On Fri, 12 Dec 2003 22:19:49 +0100
"Anthony G. Atkielski" <anthony(_at_)atkielski(_dot_)com> wrote:
John Kristoff writes:
Those are pretty bold statements.
Well, when something pops up in software I use that adds functionality
that I never wanted and breaks things that used to work, bold statements
are in order. If Microsoft had done this, someone would be calling for
a Constitutional amendment to forbid it.
I think you might be missing the point. ECN only breaks when used with previous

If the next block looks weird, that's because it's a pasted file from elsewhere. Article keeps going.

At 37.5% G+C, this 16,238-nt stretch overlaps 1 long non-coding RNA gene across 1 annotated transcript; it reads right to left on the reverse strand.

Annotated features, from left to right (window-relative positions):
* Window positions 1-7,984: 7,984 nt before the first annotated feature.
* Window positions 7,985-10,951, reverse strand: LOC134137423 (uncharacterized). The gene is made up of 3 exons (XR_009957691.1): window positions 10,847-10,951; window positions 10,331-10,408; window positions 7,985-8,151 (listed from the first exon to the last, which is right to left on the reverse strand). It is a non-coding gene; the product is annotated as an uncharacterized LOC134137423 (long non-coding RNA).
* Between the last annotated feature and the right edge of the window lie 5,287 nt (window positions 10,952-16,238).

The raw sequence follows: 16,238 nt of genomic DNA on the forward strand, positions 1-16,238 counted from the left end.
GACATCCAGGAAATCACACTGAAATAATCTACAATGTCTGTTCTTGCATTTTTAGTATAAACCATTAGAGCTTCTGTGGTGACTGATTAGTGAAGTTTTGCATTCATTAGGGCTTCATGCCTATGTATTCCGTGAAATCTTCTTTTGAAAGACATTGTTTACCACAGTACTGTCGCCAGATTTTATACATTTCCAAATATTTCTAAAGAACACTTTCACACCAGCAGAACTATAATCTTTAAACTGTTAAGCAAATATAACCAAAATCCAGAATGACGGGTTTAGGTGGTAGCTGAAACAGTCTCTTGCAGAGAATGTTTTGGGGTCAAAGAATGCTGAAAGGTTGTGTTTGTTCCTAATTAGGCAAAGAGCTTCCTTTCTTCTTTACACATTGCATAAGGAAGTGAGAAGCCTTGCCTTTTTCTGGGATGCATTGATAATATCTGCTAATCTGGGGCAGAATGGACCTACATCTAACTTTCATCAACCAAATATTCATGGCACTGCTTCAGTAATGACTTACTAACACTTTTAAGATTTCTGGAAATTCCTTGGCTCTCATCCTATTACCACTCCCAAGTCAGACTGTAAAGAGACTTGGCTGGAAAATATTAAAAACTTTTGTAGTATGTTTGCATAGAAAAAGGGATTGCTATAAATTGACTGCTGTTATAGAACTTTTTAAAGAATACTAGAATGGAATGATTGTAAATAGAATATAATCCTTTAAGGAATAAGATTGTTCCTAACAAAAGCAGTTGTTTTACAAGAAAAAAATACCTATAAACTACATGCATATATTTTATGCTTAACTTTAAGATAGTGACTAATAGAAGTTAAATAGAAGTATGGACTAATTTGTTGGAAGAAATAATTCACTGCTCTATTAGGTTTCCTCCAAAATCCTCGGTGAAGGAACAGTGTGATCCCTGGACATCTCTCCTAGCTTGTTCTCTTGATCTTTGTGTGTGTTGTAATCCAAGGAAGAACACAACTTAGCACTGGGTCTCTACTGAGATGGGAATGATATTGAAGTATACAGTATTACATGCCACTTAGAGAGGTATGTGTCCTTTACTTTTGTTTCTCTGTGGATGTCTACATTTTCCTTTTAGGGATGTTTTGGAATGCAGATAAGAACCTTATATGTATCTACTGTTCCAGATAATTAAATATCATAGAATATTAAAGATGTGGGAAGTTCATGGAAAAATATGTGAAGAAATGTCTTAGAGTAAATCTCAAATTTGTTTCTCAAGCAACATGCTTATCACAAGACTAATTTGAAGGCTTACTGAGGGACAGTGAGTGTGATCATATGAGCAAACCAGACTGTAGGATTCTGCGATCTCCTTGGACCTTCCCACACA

*bad* implementations of the relevant RFCs.
At a guess, I find, that it is only 1% or less of web sites that I visit that I
have trouble with ECN. That indicates that the other 99% of web sites firewalls
got it right. Following your logic, the 99% should be penelised for the
mistakes of the 1%.
In the long term, accommodating developer naivety, rather than penalising it,
can only lead everybody down a dead end path. At the end of that path, no
improvements can ever be made, because everthing is so fragile, and completely
depends on assumptions or existing behaviours, rather than documented
standards. Improvement stops, at which point everybody suffers.